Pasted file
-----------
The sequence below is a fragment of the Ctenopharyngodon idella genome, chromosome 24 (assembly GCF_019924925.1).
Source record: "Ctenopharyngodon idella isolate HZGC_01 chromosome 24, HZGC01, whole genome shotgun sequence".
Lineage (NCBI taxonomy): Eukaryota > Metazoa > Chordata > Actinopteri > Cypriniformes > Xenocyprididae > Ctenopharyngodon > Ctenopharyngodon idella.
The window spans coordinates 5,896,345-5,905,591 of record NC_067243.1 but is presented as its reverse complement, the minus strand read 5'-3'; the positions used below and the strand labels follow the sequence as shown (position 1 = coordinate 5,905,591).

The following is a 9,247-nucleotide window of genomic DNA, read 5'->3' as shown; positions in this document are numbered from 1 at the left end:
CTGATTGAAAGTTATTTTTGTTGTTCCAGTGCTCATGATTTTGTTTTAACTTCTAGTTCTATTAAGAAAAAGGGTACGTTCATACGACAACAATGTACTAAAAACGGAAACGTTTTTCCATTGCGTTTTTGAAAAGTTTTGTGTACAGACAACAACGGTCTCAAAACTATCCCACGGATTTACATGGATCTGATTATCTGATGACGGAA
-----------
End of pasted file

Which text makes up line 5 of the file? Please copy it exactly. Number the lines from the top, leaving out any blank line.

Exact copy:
The following is a 9,247-nucleotide window of genomic DNA, read 5'->3' as shown; positions in this document are numbered from 1 at the left end: